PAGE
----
In 2020 the World Economic Forum called Iceland “once again the most gender-equal country in the world for the 11th time in a row. It has closed almost 88% of its overall gender gap, further improving since last year”. Iceland has scored an 0.877 on the Global Gender Gap Index 2020 ranking, which is a 0.018 boost from their 2018 scores.
Jakobsdóttir looks to end this pay gap soon. In a 2018 interview with The Nation, Jakobsdóttir stated; “Closing the pay gap is doable . . . We have said that we are going to implement the equal-pay standard in five years.”
Since 2017, Iceland has been a part of the UN’s Equal Pay International Coalition, striving to achieve equal pay for men and women everywhere.
In 2018, Iceland implemented a law on the Equal Pay Certification, wherein businesses employing more than 25 workers are required to obtain an annual certification of equal pay, thereby eliminating discriminatory practices. This transfers the responsibility of equal pay
being transferred from the employee seeking and negotiating a pay raise, to the employer granting a pay raise to his/her employees.
In her speech to the Royal Institute of International Affairs, Jakobsdóttir stated, “Our main project has been to invest significantly in social infrastructure, healthcare, welfare, (and) education”.
“The country is supposed to work for the good of the people“Katrin Jakobsdottir, Prime Minister of Iceland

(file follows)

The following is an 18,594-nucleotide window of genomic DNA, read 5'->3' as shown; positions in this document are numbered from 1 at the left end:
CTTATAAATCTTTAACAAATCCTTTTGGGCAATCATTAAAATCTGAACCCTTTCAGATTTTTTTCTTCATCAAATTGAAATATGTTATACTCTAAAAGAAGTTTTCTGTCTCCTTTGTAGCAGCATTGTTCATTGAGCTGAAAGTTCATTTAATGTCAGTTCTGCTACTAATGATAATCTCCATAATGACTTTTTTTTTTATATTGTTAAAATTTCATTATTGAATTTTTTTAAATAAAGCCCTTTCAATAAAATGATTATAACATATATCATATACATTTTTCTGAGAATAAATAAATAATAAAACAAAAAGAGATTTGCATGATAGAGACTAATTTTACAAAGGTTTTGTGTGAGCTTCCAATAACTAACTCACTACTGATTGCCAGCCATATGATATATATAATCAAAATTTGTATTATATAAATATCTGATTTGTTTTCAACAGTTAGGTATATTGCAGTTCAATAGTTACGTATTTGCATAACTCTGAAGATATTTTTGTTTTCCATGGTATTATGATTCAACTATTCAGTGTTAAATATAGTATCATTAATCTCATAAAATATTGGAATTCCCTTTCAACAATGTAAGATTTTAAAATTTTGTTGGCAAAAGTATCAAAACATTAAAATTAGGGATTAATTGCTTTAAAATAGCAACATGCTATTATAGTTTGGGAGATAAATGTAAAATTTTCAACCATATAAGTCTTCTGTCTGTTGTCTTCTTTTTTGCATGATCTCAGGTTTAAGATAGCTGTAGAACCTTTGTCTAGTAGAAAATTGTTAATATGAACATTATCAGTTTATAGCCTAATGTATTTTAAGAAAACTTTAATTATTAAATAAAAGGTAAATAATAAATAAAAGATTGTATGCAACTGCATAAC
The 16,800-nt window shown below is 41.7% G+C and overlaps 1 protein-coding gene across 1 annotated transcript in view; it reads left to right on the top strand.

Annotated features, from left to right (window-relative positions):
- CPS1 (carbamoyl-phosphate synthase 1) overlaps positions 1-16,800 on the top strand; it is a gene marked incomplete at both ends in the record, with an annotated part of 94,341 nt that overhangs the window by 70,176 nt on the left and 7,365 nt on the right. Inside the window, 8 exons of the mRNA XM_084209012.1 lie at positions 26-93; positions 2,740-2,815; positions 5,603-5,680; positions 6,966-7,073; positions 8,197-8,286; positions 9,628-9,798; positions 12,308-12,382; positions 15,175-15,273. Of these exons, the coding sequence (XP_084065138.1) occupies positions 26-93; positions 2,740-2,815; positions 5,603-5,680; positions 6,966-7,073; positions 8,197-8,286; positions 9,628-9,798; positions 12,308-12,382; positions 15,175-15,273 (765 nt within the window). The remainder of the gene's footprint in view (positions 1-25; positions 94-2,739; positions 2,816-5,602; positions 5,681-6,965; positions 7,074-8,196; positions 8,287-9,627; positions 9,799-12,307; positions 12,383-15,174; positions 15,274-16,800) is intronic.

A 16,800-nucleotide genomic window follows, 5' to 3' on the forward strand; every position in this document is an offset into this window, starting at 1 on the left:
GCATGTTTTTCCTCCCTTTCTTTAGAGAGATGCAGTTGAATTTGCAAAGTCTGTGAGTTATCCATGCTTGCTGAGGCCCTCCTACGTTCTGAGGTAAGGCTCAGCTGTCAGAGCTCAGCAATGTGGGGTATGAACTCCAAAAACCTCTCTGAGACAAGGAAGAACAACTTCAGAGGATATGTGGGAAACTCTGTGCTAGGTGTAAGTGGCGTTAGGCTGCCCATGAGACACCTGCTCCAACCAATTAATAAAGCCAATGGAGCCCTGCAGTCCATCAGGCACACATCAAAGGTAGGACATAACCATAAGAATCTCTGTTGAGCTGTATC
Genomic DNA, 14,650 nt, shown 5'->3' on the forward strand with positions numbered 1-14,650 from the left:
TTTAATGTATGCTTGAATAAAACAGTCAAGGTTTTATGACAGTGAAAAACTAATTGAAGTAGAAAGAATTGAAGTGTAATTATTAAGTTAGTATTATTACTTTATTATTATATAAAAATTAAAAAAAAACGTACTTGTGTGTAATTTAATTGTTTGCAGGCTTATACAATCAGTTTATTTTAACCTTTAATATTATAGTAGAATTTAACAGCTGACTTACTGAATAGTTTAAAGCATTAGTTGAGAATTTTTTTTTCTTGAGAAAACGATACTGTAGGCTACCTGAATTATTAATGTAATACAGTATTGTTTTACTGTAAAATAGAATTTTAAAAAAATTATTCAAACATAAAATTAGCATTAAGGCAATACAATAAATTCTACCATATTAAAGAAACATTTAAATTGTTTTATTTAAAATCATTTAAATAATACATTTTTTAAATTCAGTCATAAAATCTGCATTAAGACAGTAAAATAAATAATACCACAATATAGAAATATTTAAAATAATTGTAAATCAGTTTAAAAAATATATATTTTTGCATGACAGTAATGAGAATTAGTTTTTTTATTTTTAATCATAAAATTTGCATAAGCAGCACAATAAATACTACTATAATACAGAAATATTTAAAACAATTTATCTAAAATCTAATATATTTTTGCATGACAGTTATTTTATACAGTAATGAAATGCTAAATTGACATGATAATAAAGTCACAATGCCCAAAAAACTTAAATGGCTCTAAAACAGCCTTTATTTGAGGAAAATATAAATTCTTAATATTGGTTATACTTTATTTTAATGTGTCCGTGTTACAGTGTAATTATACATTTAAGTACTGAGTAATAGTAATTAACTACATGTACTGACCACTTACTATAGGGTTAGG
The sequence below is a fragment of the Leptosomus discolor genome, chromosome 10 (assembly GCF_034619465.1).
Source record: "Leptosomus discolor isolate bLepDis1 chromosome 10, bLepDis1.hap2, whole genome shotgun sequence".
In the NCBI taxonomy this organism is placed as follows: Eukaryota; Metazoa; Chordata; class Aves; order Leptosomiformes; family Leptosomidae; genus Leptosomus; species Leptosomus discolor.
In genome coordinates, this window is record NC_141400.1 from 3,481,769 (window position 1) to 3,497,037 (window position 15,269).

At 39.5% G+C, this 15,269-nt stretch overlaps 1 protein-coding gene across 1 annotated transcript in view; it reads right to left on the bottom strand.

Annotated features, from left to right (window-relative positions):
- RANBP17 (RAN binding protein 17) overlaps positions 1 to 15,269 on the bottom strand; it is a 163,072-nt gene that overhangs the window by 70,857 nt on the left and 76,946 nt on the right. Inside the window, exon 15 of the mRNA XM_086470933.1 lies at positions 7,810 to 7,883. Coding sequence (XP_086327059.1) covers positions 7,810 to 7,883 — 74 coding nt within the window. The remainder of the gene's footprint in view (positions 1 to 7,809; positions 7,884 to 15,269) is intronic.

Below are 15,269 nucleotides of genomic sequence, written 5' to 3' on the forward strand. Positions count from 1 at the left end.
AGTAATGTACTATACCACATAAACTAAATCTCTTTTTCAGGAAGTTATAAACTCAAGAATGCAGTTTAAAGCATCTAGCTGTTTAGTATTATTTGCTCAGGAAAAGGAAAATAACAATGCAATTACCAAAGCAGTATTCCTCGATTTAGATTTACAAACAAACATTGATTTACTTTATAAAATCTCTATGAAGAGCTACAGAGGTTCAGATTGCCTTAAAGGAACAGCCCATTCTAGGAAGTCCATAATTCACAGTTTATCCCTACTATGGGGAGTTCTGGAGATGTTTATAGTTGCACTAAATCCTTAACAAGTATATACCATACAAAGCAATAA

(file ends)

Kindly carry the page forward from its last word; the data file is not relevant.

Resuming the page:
Improving these areas of everyday life for Icelanders has been targeted via Sustainable Development Goals (SDG). Jakobsdóttir stated to the World Health Organization Regional Office for Europe, “SDG’s are really about your daily life . . . education, health, but also how you consume, how you live, where you work, [and] your environment”.
Jakobsdóttir has been vocal about the importance of promoting healthy living in Iceland. Since becoming Prime Minister, she has helped Icelandic youth obtain healthier options when it comes to school nutrition. Jakobsdóttir stated, “When I was a student in secondary school, you just went and bought yourself a candy bar. But we actually changed all the schools so the healthy choice was the one that was offered [to] students.” Along with this, she has helped promote Iceland’s “health-promoting communities”, which ensure community members have clean drinking water, and promote travel by bicycle or walking, rather than taking a car.
As well as physical and nutritional health, Jakobsdóttir has spoken up about the importance of mental health. According to the BBC, Jakobsdóttir stated that Icelanders use more anti-depressants than their neighbouring countries. She claims that, “By adopting robust strategies to improve mental wellbeing, the aim is to reduce the rates of depression and hopefully reduce the reliance on anti-depressants . . . This involves improving accessible mental health service, and strengthening prevention through sports and the arts”.
Entering her final year of her first term, Jakobsdóttir’s Iceland has served as a demonstration of how a progressive Green leadership may govern their country; focusing on the well-being of its people, while still fighting the good fight against climate change.